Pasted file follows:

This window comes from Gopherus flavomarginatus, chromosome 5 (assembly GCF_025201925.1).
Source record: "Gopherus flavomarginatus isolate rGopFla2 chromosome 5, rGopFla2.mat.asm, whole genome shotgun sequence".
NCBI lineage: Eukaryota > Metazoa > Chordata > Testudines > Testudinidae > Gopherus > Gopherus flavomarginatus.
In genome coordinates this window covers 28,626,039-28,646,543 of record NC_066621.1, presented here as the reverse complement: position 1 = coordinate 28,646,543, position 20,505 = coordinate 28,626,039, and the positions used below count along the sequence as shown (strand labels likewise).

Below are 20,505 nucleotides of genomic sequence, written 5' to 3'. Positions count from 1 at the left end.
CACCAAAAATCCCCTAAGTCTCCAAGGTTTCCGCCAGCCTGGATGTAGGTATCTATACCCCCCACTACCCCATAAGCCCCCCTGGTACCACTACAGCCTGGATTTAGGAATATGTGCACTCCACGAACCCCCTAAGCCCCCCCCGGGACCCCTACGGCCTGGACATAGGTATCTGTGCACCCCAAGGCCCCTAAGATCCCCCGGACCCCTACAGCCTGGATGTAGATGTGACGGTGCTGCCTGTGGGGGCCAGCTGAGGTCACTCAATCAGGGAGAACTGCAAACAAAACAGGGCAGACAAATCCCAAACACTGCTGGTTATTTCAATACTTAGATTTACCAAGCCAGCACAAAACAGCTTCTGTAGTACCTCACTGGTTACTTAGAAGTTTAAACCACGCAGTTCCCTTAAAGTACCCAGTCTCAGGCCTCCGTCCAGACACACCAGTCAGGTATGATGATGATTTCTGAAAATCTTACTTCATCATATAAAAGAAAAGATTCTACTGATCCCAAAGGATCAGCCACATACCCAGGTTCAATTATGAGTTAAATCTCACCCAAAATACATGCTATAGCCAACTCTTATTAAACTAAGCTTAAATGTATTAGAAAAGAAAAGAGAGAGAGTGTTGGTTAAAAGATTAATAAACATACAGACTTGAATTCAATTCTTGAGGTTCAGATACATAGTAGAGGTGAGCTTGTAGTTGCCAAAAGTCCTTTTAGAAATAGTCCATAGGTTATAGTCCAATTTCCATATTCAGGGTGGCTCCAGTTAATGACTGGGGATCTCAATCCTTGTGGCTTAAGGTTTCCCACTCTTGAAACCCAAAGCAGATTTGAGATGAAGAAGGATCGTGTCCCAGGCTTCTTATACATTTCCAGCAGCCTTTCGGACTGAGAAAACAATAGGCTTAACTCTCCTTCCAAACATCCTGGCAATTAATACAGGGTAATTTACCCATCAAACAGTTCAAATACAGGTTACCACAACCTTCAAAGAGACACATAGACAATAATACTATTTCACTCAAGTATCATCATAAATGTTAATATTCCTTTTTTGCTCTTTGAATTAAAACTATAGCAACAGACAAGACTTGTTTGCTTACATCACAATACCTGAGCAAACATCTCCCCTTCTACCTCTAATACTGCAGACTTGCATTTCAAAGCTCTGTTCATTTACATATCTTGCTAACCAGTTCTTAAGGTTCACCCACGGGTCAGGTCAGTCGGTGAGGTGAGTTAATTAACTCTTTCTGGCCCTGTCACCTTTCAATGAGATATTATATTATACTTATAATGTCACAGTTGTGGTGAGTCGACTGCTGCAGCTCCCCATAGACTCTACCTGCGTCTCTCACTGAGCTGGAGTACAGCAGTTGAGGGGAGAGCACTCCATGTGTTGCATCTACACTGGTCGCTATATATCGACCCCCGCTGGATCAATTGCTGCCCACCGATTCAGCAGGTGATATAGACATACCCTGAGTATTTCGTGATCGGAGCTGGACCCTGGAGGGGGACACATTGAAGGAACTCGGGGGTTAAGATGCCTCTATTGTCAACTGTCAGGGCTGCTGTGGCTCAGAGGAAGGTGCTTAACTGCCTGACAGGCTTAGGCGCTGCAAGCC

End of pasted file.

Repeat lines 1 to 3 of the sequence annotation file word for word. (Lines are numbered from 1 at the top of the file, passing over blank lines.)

This window comes from Gopherus flavomarginatus, chromosome 5 (assembly GCF_025201925.1).
Source record: "Gopherus flavomarginatus isolate rGopFla2 chromosome 5, rGopFla2.mat.asm, whole genome shotgun sequence".
NCBI lineage: Eukaryota > Metazoa > Chordata > Testudines > Testudinidae > Gopherus > Gopherus flavomarginatus.